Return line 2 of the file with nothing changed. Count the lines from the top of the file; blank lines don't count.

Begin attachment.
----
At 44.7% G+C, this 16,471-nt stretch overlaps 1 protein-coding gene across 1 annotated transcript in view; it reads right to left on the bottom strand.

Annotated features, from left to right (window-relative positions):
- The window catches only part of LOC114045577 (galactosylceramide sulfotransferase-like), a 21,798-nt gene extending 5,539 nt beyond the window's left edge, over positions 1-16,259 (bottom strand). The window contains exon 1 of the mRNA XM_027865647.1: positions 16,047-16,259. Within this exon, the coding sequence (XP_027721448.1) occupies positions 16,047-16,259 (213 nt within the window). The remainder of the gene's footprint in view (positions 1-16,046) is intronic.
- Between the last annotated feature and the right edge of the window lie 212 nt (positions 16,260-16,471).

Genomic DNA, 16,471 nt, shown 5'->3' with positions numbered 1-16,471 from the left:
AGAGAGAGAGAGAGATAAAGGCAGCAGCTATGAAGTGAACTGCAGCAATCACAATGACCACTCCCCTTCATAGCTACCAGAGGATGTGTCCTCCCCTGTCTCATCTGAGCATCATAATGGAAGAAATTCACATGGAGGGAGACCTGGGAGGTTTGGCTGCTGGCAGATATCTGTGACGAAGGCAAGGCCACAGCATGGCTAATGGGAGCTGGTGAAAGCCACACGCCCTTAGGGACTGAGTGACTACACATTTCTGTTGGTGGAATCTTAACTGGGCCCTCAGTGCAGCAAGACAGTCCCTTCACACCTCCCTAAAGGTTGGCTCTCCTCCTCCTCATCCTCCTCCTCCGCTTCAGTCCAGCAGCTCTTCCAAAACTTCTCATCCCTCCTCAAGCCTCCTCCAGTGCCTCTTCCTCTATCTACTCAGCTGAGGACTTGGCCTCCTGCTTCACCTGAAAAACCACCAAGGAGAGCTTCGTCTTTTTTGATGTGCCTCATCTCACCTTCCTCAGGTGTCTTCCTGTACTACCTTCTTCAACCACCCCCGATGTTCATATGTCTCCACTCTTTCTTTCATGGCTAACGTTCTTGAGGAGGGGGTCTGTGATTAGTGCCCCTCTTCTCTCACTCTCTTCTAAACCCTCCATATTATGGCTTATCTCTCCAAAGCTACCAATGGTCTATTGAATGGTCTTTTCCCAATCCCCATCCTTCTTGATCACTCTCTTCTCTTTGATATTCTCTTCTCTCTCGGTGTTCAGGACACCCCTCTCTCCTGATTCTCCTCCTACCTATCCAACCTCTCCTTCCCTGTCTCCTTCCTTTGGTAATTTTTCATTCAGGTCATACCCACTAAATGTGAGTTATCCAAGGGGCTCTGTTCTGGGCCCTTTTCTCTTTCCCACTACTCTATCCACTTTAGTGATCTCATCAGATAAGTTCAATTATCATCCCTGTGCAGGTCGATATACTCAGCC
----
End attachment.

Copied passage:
Annotated features, from left to right (window-relative positions):